The banks say “there continues to be no evidence that retailers are passing along savings from this windfall.” They’re hoping news outlets and their reporters won’t look too closely at their argument, because when they do, it falls apart.

“No evidence” seems to mean they didn’t bother to look at that question. You certainly can’t find any proof or statistics on their front group’s Web site. The banks essentially have done nothing more than estimated the drop in processing debit-card changes on gas sales over the course of the year under the Durbin Amendment and simply left it at that.

And that’s just the beginning of false statements the banks throw around on the issue of credit and debit cards, an area where they have operated in secret using fixed prices for years

They don’t mention that any savings from the Durbin Amendment and debit cards are also going to be at least partially offset by credit card fees, which were not affected by Durbin and on which MasterCard and Visa can still set rates in secret as a vast, hidden duopoly.

Meanwhile, consider this: card fees have waxed so large that they are convenience stores’ second-largest operating cost after only labor, ahead of utilities and rent.

For the last six years, according to figures that come directly from store operators – most of whom, by the way, are small businesses – the banks with their high fees make more selling gas than the convenience stores.

This is a hypercompetitive business. That’s why the Energy Information, an impartial organization that has actually looked at the data, found that 100% of cost reductions for gas retailers get passed through to consumer prices. The banks haven’t even bothered to do the research.

And in fact 48% of all consumers say a retailer near them has a discount of some kind on gas sales – and much of the time debit cards qualify for “cash” discounts (which the banks’ front group didn’t bother to find out).

So when banks tell you small business people are sitting on a windfall, don't believe them.

April 18 2012 at 9:04 AM Report abuse +1 rate up rate down Reply
1 reply to MPC's comment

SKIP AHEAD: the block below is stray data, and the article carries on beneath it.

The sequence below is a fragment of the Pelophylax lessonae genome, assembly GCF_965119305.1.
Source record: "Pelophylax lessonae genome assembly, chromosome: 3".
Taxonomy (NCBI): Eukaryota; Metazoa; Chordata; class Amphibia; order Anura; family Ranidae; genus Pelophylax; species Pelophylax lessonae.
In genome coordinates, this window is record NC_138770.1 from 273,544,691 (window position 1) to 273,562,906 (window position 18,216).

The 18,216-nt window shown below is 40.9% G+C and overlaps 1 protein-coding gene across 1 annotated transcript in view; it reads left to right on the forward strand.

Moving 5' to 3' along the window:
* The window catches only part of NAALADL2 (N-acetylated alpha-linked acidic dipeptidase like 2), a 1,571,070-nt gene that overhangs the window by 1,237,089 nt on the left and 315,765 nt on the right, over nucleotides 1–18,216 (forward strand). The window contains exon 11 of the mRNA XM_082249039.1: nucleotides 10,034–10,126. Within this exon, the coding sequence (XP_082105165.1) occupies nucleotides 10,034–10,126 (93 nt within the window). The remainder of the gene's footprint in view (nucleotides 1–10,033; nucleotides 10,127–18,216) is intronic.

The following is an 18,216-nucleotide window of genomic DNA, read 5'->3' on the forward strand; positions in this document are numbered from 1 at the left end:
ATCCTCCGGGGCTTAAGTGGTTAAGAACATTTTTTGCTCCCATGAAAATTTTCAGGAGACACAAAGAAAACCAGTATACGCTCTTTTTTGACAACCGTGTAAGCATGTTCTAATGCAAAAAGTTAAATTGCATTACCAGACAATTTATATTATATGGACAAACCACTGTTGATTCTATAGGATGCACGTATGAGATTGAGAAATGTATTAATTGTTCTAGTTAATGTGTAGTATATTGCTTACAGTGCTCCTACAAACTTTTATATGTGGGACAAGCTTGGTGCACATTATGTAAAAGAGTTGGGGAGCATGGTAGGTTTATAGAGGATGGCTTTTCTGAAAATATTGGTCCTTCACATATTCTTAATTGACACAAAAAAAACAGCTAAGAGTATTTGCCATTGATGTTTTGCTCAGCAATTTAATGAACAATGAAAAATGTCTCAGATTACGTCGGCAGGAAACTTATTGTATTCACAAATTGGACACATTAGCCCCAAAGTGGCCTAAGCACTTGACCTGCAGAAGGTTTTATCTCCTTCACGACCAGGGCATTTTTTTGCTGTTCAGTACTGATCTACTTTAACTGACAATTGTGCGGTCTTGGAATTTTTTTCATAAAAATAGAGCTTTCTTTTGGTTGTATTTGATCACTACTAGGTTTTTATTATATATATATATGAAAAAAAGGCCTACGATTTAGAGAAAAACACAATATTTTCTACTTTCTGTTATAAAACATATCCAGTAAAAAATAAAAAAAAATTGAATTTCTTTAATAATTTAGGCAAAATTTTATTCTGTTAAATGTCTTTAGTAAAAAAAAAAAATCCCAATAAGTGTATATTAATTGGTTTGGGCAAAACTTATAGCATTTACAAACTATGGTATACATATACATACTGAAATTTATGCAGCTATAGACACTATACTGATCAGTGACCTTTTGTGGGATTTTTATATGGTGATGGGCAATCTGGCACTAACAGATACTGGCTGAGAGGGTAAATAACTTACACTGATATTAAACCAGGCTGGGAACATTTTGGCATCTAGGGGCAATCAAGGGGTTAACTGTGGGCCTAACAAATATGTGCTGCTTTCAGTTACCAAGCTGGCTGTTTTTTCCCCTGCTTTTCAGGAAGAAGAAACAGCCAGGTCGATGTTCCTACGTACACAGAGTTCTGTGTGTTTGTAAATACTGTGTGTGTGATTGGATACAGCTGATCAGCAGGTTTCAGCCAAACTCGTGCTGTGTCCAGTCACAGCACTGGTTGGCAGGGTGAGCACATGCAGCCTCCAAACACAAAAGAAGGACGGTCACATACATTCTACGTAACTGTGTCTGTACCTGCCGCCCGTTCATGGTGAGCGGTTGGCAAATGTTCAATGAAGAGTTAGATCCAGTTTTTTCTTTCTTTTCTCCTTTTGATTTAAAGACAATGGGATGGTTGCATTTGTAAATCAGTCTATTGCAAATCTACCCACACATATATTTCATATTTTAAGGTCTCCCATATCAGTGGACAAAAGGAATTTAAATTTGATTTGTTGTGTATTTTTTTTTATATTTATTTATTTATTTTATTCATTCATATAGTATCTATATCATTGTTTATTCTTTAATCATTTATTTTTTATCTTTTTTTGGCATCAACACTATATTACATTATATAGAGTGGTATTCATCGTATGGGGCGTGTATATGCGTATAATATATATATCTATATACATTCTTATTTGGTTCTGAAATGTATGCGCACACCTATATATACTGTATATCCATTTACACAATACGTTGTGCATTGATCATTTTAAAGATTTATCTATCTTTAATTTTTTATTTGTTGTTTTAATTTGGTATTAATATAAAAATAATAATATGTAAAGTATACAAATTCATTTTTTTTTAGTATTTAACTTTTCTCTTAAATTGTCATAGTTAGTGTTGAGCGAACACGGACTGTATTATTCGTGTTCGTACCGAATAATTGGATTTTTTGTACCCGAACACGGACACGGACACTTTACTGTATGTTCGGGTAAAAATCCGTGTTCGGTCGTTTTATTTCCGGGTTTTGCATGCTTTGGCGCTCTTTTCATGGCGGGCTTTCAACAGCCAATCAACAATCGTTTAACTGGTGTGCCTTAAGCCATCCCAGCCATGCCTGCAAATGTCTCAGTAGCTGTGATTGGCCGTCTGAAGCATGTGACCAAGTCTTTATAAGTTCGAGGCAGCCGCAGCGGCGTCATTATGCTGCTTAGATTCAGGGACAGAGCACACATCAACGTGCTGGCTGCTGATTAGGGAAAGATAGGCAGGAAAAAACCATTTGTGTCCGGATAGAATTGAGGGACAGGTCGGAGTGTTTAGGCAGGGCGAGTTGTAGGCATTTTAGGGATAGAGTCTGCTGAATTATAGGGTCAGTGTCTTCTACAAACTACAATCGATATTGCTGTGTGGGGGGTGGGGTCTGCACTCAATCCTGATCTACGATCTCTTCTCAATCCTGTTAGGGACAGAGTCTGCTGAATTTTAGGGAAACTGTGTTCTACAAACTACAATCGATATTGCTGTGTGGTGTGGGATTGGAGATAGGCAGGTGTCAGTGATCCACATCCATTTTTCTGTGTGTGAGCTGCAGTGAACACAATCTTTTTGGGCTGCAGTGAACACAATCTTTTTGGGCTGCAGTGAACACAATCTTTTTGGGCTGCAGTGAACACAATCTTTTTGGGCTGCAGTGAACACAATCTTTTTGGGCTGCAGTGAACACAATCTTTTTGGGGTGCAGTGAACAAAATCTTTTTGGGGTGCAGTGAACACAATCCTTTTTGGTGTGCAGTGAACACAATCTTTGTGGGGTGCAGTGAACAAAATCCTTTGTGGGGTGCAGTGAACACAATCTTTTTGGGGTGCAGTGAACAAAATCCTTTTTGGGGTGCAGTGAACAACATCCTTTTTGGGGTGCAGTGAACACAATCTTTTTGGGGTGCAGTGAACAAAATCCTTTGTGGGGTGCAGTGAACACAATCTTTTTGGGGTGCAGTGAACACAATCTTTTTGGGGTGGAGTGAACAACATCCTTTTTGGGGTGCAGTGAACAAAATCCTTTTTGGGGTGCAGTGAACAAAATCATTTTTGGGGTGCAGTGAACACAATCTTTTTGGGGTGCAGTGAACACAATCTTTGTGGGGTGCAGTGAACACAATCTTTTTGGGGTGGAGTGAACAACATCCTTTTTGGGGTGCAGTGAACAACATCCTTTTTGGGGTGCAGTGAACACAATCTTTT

This is just another example of government getting into business that they know nothing about.
The new Durbin rates have negativly impacted the poorer people that use debit cards. Banks are choosing not to issue unprofitable debit cards to unprofitable low income uncredworthy customers. Merchant are having a difficult time trying to survive this economy. Not just gas stations, but all businesses. I dont see anyone passing on savings. A typical small merchant might see $20.00 less a month in fees. I dont think a restaurant even if they save $100.00 is going to print a new menu so it can pass on those savings.

April 18 2012 at 1:05 PM Report abuse +1 rate up rate down Reply

There is no shortage of crude or gas at the pump, as a matter of fact refiners are EXPORTING millions of gallons daily overseas. Should be 1.89/gallon NOT 3.99/gallon. Hold you elected BOUGHT OFF Congress accountable. The huge TRANSFER OF WEALTH is still going on...WAKE UP!

April 18 2012 at 7:00 AM Report abuse +2 rate up rate down Reply

Have a task force that looks into it. $10,000.00 per violation shopuld cover their operating costs.

April 18 2012 at 1:53 AM Report abuse rate up rate down Reply
1 reply to joe's comment

The Durbin ammendment does not require businesses to pass on the savings.............the merchants are not breaking any law. All businesses are fighting to survive in this economy. Any savings in accepting credit cards is helping them survive. Besides a penny a gallon is no big deal

April 18 2012 at 1:08 PM Report abuse rate up rate down Reply

I own two gas stations and my average for credit card/debit card fees went down by .01% (that is 1/100th of a percent). The savings we thought were coming were not realized. Banks raised there credit card fees to make up for the difference. I have paid more in credit card fees every year than my husband and I make ourselves. I am most certainly not gauging anyone.

April 18 2012 at 12:55 AM Report abuse +1 rate up rate down Reply
1 reply to Kerry's comment

ok - then its back to cash for all of us until the banks decide to stop ripping off everyone - merchants and customers.

April 26 2012 at 10:19 PM Report abuse rate up rate down Reply

Sounds like a multi billion dollar class action suit in the making----- just a matter of time

April 18 2012 at 12:02 AM Report abuse +1 rate up rate down Reply


April 17 2012 at 11:35 PM Report abuse +1 rate up rate down Reply